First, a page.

Wednesday, February 13, 2013

When saying goodbye feels more like a bad breakup than a release

This is a hard post to write. There's a certain amount of vulnerability when we admit we've been wounded - especially since the wound still aches and there doesn't seem to be a resolution coming any time soon. But still, I feel like opening my wound for inspection might be part of the healing process.

Mike and I once had the opportunity to partner with another family to plant a church in Richmond. Everything about the partnership appealed to us; we had been praying about starting a church but knew we didn't have the experience needed to do so. This other family had tons of experience, and were really awesome people.

So we started to dream. We talked about having a church so influential in Richmond that if the mayor had a problem, he might call us to discuss ways to solve the issue. We dreamed of having a world-wide influence with video feeds in Richmond to show us what our international partners were up to. We launched the church in a hotel that eventually moved to our house. And it was great. It was casual and cool. It was friendly and had such great potential.

But things started changing. Phone calls stopped being returned. Emails were overlooked. Meetings were forgotten or canceled. Eventually we stopped dreaming. We stopped communicating. A conference that was meant to inspire us served only to make us feel more isolated.

And then I got pregnant. With triplets. We wrestled with whether to stay in Richmond or to move. I desperately wanted to be near my family and to have a strong support system, but I didn't want to leave my city. I also didn't want to leave my church. The other families said they supported us regardless of what we decided, and we would always be considered members of the church even if we were a few hundred miles away.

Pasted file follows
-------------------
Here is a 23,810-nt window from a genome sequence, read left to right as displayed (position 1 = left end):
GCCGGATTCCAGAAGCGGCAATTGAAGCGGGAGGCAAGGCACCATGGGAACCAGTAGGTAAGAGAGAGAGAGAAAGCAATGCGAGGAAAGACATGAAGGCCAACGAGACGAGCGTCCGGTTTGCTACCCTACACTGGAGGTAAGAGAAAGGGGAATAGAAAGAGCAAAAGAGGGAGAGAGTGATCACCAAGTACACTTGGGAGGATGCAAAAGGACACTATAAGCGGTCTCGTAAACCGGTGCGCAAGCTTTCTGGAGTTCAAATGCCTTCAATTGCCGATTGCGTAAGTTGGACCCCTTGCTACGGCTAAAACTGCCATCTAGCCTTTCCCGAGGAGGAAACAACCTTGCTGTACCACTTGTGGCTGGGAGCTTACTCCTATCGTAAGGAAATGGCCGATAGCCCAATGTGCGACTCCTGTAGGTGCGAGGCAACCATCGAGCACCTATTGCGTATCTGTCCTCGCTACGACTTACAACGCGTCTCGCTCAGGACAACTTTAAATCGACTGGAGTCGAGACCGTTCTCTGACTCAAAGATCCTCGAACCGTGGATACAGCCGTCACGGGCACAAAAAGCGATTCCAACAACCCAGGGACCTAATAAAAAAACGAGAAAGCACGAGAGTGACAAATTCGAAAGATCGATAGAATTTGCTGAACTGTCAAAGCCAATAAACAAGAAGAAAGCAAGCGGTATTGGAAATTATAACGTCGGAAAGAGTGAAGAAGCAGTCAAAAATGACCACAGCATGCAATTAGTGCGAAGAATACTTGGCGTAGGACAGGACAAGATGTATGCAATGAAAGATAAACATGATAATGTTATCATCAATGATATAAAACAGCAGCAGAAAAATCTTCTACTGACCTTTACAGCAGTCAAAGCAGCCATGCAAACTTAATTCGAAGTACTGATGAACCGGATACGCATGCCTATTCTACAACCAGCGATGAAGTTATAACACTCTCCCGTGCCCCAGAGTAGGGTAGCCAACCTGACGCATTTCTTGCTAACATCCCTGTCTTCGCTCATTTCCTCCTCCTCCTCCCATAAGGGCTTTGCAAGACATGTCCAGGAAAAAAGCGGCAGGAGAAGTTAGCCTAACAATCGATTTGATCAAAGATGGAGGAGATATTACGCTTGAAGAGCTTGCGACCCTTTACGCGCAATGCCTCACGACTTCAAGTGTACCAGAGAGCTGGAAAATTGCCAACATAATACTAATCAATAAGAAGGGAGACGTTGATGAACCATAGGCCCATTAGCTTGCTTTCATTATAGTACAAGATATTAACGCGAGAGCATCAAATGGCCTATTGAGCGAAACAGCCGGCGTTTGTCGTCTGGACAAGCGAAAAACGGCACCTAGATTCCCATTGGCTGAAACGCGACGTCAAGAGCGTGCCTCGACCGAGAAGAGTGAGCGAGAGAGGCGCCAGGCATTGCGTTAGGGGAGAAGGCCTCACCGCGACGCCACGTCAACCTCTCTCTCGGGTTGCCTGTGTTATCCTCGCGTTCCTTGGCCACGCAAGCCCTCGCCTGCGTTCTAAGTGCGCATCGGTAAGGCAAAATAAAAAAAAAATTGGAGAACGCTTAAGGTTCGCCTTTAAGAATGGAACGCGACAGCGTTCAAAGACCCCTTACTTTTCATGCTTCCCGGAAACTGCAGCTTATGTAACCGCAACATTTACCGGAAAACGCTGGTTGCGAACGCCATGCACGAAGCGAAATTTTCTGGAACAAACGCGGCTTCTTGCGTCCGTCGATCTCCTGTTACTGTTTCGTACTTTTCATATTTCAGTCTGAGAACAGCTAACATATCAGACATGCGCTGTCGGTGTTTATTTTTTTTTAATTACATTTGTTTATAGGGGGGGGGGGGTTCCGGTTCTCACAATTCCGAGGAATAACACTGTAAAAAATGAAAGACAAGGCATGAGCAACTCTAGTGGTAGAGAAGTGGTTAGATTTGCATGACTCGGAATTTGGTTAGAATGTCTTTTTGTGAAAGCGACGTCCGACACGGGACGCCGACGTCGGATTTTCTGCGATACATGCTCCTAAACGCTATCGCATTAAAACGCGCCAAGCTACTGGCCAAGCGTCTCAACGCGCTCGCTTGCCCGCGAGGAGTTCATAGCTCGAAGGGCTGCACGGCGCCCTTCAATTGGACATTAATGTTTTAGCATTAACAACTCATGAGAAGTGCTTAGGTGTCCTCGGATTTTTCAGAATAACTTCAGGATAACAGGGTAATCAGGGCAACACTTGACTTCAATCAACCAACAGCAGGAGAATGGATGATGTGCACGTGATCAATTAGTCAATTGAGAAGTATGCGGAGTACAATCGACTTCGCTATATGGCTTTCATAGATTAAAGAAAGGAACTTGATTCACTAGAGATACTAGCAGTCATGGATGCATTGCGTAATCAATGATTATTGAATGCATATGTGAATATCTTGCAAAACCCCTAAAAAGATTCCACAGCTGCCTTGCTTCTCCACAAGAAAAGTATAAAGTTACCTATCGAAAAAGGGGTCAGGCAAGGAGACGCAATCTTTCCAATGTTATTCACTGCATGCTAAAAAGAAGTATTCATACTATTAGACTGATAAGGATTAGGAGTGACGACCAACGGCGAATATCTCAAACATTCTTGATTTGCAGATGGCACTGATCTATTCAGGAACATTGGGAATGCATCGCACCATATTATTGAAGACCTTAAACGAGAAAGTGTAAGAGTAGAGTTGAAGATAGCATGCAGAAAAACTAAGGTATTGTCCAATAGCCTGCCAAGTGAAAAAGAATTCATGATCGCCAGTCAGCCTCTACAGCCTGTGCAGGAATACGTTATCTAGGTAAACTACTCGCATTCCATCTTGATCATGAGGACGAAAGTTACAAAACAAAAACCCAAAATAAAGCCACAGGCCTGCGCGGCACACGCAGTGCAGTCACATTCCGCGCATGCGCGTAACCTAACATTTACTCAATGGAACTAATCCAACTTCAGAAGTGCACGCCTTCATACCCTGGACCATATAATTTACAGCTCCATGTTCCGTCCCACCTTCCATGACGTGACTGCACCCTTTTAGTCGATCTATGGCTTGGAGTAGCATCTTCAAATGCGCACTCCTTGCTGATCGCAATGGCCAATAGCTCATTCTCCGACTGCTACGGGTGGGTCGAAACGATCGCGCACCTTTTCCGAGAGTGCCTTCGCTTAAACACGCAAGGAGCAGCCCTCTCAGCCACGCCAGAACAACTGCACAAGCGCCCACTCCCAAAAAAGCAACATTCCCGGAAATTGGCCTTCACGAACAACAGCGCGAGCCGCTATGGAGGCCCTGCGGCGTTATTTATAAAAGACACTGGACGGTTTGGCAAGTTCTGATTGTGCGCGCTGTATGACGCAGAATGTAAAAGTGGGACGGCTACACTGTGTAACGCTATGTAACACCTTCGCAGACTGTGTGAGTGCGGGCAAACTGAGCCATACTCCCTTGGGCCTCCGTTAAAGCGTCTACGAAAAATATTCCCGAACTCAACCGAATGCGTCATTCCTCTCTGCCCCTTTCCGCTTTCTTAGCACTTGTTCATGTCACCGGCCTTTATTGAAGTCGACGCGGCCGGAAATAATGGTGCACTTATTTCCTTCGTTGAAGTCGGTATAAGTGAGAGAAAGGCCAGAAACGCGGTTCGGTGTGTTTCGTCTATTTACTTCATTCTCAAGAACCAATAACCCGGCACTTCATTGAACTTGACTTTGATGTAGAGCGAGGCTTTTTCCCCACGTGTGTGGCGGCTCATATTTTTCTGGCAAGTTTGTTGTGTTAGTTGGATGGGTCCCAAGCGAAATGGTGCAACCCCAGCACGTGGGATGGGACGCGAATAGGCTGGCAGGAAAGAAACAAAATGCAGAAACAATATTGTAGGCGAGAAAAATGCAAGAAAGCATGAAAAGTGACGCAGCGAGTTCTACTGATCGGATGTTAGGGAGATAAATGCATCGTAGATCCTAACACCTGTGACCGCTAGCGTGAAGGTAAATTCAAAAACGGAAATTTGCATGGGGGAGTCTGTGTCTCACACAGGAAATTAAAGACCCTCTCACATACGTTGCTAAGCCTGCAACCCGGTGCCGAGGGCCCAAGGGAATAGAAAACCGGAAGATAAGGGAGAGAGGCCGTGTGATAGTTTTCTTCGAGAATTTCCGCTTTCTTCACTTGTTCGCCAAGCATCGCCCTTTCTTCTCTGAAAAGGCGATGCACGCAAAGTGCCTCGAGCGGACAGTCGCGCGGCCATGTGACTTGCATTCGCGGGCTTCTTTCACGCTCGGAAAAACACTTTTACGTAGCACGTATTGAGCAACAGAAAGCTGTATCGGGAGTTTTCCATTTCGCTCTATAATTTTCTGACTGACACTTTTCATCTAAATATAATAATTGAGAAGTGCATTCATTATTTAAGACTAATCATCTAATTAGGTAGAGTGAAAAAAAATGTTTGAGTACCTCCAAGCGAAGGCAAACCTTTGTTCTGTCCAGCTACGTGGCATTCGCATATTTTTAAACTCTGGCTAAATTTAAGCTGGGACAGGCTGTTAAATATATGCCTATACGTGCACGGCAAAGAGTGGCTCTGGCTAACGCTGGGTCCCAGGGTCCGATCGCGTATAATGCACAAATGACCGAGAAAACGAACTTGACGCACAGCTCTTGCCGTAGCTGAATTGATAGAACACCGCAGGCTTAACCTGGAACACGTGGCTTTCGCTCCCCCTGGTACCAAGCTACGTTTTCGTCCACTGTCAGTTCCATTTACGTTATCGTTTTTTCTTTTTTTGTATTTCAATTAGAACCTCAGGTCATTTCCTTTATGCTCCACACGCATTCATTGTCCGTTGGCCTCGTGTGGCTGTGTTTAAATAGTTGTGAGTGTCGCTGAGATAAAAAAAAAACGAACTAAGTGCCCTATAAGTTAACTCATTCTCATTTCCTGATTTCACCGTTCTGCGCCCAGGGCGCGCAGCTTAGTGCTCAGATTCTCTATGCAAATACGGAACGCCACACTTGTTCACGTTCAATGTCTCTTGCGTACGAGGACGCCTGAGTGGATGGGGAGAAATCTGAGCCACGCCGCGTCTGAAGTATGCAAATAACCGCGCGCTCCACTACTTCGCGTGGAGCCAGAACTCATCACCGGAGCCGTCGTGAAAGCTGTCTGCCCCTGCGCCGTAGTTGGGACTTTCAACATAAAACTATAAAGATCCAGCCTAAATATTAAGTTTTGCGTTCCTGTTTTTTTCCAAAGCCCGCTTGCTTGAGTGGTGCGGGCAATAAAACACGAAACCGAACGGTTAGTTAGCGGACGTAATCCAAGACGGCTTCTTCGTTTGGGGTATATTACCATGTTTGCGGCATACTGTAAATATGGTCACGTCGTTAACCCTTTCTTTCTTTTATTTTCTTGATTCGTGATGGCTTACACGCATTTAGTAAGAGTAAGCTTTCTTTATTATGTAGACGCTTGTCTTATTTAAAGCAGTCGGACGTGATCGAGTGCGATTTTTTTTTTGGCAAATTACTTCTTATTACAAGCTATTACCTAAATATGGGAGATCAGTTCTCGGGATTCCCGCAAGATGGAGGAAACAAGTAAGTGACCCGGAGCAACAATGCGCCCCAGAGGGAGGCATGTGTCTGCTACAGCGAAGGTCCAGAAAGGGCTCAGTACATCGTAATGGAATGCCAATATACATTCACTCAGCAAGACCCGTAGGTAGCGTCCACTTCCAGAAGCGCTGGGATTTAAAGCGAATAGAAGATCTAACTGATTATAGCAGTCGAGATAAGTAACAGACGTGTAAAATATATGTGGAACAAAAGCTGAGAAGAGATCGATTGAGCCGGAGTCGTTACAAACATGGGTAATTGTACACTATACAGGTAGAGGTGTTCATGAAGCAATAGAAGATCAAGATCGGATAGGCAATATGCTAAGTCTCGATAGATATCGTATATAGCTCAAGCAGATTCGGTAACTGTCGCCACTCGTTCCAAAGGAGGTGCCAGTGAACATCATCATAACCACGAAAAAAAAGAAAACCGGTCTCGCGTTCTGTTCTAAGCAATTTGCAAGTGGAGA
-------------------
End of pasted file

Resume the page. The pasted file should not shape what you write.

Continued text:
After much prayer, we decided to relocate to Jacksonville and our church sent us on our way with a launch party/baby shower. But after we moved, it was as though we ceased to exist. There were no emails, no calls, no notes from the family with whom we started the church. Even though they frequently called or Skyped with church members who lived in Sweden, we didn't get a single indication we were thought of. We made a few half-hearted attempts to communicate with them through emails and facebook comments, but our efforts were ignored.

Seven months later, we still are hurt and confused as to what happened. Was it us? Did we mess up? Was it a spiritual issue, personality issue, leadership issue? Could it have been avoided?

I don't regret the church plant. We learned valuable lessons about how to lead a Bible study and to start a church from scratch. We met some incredible families in the process and truly saw lives touched/changed. But I regret the ending. I wish there had been a more amicable split rather than this aching hurt like I am recovering from a bad breakup. And I wish I knew how to let go rather than dwell on the disappointment of it all.

Saturday, February 02, 2013


I love this image of my daughter. Granted, you can't see her, but i certainly can hear her. She is talking to her princess dolls about an upcoming tea party. Some of the dolls are moms, others are babies. And I love to hear the conversations Addie creates with her imagination.

We recently underwent two events that have caused us to examine our lives and realize how cluttered they have become. Firstly, we fasted from tv for 21 days. In that time, I realized how little I actually enjoy tv and how much time I waste in front of the boob-tube.

Secondly, we scrutinized our finances and decided to make some drastic cuts in our expenses. One of the things we hope to minimize is our satellite package. We also have sold or gotten rid of objects that we don't need that were cluttering our lives. Gone are the big baby swings, and in their place are 3 compact swings. Gone, too, are clothes, toys and other objects we held on to for no good reason.

I am looking forward to these changes in our family. I feel as though we are dropping baggage each time we release something that consumed our time or money unnecessarily. We feel this is a time of learning and preparation for us as a family. we are learning to lean on God as our Provider, to enjoy true family time and to use our resources wisely. We also feel God is preparing us for a time when we may have to rely on Him daily for our provisions. For years we have felt God calling us to some kind of ministry, and perhaps this is His way of prying our fingers away from the things that prevented us from grasping His hands.